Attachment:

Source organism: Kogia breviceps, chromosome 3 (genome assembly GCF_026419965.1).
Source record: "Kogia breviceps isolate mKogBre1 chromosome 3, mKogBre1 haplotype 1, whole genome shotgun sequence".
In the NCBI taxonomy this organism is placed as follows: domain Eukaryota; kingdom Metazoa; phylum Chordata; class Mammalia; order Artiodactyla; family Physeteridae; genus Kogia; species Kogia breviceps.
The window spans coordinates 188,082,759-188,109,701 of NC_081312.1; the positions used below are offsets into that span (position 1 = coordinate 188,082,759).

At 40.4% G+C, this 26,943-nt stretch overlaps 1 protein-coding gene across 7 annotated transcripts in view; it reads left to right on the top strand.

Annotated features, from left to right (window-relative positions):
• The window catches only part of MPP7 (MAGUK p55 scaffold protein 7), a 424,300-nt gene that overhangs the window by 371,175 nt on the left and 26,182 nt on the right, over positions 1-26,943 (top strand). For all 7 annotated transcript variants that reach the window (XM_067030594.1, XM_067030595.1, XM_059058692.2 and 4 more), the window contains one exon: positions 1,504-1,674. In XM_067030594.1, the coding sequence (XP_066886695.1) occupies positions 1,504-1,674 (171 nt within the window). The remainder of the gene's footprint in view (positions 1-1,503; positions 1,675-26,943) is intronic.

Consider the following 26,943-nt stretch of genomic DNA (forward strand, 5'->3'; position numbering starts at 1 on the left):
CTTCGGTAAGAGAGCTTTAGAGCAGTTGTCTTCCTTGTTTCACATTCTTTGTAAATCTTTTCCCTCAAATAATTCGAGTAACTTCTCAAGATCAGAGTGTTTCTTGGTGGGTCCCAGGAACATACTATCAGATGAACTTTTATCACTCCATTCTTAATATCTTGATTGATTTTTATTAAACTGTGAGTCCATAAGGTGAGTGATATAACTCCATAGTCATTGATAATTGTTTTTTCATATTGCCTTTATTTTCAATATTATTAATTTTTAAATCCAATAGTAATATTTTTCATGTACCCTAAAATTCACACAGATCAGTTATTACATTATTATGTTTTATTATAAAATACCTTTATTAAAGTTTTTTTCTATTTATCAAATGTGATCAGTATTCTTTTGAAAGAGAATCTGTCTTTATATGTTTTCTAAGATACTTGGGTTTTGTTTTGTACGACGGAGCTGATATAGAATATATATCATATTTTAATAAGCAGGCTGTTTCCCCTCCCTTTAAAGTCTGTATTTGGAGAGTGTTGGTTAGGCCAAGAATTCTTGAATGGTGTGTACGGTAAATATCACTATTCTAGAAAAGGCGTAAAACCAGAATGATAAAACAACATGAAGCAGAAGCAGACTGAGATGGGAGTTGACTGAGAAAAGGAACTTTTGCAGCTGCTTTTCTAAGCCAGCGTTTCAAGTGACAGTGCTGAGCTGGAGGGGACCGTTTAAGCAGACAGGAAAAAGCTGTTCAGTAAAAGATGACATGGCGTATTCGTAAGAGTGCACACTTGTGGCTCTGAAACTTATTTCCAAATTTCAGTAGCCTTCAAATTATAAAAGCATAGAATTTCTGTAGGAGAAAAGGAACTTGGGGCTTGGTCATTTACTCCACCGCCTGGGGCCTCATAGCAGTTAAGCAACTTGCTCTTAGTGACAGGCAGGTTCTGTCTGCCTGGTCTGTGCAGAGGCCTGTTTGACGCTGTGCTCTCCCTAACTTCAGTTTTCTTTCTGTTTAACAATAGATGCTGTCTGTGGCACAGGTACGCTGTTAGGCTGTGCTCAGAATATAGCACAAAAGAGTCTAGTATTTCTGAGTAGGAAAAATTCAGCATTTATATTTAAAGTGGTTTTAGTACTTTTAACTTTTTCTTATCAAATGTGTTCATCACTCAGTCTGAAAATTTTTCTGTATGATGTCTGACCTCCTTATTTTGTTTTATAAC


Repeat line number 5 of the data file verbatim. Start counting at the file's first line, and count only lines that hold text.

At 40.4% G+C, this 26,943-nt stretch overlaps 1 protein-coding gene across 7 annotated transcripts in view; it reads left to right on the top strand.